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What I disliked about her lover above all was how controlling she was from the get go and how she constantly put Wendy in awkward situations. Starting with the first date. On the surface acting as if Wendy wasn't overdressed seems like a nice gesture, but in reality it is really rude to agree to a date and not bothering to tell your date "wear something easy to move in" at least. Wendy obviously disliked Bowling, but she was ready to adapt to her date and make the best out of it, even though doing that in an evening dress is really awkward. Then the whole "let's do the quiz, never mind that you are busy working" which really reminded me of Holden barging in on his girlfriend and demanding her attention, no matter that she had to learn. And then there was the thing with the cinema. On the surface, Wendy constantly bitching about being there on time and this not ending in a big row can be credited to her girlfriend deescalating the situation, but again, if you look deeper, the film was apparently something Wendy wanted to see, and yet never did, because her girlfriend first ensured that they were late, then took extra-long for parking and then distracted her into doing something else.

Not that Wendy was totally without fault, she was so lonely I think she would have tried to make ANY relationship work, no matter how bad of a fit the other person is. But a relationship is also a two way street and while Wendy was honestly trying to make it work, her girlfriend was not.

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2 hours ago, swanpride said:

What I disliked about her lover above all was how controlling she was from the get go and how she constantly put Wendy in awkward situations. Starting with the first date. On the surface acting as if Wendy wasn't overdressed seems like a nice gesture, but in reality it is really rude to agree to a date and not bothering to tell your date "wear something easy to move in" at least. Wendy obviously disliked Bowling, but she was ready to adapt to her date and make the best out of it, even though doing that in an evening dress is really awkward. Then the whole "let's do the quiz, never mind that you are busy working" which really reminded me of Holden barging in on his girlfriend and demanding her attention, no matter that she had to learn. And then there was the thing with the cinema. On the surface, Wendy constantly bitching about being there on time and this not ending in a big row can be credited to her girlfriend deescalating the situation, but again, if you look deeper, the film was apparently something Wendy wanted to see, and yet never did, because her girlfriend first ensured that they were late, then took extra-long for parking and then distracted her into doing something else.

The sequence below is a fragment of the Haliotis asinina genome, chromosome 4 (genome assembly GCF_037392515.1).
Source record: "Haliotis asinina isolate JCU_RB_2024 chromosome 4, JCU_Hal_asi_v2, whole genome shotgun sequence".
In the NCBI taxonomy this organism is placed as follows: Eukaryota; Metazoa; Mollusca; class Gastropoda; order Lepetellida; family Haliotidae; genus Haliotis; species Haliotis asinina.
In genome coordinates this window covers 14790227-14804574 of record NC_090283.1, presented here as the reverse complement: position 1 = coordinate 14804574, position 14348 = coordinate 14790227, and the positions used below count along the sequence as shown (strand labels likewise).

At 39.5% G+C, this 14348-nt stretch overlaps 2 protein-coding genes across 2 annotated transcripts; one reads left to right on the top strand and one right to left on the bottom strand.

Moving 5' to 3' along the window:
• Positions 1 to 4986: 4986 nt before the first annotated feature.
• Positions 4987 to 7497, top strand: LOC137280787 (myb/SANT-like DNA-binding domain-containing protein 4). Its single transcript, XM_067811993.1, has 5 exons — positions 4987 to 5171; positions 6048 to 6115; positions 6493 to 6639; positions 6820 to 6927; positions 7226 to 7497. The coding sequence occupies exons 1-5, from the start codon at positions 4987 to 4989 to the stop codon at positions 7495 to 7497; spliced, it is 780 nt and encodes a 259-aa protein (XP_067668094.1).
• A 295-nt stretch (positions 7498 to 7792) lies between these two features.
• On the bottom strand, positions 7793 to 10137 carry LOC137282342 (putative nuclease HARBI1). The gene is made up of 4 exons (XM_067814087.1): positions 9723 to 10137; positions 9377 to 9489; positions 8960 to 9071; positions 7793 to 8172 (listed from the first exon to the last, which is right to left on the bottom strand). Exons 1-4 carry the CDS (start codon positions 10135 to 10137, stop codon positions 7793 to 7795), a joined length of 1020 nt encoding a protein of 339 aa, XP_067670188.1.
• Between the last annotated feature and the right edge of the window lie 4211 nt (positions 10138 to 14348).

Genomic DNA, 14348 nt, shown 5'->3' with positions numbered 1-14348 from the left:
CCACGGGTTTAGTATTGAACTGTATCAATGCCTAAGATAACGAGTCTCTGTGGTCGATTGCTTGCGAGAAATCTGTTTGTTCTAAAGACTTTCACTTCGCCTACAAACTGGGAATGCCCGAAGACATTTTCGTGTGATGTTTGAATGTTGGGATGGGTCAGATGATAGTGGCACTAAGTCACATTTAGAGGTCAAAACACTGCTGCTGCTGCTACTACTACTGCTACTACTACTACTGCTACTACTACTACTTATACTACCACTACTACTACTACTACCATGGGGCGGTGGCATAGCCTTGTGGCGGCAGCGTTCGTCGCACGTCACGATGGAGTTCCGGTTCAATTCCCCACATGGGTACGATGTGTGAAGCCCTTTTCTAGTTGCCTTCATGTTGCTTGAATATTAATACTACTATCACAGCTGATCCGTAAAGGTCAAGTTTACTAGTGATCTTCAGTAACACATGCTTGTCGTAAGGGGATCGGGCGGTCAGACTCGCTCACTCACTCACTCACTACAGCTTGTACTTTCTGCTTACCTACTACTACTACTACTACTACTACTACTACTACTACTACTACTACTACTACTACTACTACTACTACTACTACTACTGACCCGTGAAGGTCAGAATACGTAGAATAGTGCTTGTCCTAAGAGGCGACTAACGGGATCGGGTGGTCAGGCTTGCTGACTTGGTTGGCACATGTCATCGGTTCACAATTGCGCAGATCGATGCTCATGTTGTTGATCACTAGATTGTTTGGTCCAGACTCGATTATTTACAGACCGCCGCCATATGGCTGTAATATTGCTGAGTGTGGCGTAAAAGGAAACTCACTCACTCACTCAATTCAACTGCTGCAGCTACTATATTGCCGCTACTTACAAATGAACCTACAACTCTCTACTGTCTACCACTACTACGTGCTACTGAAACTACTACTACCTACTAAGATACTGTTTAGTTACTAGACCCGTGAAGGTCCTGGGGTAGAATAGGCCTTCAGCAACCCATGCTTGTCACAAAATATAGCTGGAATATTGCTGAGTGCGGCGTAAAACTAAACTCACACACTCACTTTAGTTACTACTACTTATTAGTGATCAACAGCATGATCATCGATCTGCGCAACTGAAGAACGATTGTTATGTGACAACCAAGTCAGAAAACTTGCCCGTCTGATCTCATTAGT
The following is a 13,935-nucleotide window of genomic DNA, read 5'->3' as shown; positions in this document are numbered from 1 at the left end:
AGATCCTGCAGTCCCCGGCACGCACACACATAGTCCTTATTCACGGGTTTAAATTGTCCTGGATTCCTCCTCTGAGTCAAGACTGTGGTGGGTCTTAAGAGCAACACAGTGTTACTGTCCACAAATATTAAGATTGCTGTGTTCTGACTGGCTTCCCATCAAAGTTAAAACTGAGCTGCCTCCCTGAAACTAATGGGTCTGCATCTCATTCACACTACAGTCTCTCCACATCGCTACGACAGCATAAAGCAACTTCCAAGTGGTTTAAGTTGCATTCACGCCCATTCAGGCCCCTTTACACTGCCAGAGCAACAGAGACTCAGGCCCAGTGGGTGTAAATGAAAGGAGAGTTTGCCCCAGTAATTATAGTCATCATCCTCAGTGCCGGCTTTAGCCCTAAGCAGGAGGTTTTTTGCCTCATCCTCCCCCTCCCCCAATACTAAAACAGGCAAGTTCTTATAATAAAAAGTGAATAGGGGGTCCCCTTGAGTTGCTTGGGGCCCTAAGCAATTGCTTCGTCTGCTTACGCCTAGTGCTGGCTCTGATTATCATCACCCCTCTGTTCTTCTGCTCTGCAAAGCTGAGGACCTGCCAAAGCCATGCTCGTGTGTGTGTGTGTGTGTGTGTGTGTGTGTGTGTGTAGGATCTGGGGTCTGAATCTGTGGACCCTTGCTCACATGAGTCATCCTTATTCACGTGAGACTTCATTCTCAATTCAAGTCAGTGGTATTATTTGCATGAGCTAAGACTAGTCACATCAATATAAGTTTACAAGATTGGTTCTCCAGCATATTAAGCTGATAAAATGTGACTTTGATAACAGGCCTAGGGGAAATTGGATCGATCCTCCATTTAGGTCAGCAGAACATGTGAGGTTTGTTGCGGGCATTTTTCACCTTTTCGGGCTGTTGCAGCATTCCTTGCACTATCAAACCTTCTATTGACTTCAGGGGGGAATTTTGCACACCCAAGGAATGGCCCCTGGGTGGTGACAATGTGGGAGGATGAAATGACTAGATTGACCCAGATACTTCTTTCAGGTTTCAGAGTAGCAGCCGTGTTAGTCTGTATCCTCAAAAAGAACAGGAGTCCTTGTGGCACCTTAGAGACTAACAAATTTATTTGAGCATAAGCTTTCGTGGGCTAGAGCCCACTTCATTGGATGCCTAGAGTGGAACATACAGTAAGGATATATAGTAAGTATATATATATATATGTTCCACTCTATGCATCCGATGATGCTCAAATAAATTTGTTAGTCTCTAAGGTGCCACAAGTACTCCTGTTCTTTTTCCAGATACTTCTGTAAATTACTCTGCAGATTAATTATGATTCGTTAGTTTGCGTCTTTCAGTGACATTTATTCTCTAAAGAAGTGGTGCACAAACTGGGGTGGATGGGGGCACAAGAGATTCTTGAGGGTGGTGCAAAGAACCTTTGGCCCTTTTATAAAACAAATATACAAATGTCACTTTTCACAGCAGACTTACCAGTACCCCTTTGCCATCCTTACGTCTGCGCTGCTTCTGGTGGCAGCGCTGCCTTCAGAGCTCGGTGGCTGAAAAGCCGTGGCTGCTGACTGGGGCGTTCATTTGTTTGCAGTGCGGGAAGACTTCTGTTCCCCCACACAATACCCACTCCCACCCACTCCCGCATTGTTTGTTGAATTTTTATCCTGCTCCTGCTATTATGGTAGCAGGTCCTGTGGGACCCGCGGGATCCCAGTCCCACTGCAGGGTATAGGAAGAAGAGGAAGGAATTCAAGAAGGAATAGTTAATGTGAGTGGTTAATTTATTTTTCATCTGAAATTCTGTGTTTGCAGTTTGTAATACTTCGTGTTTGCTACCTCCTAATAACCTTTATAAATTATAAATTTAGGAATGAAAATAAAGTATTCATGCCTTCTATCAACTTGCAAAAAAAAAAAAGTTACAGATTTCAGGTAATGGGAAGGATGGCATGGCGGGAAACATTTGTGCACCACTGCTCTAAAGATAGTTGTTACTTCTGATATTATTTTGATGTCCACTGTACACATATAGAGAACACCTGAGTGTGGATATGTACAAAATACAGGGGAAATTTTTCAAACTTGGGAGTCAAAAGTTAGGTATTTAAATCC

Not that Wendy was totally without fault, she was so lonely I think she would have tried to make ANY relationship work, no matter how bad of a fit the other person is. But a relationship is also a two way street and while Wendy was honestly trying to make it work, her girlfriend was not.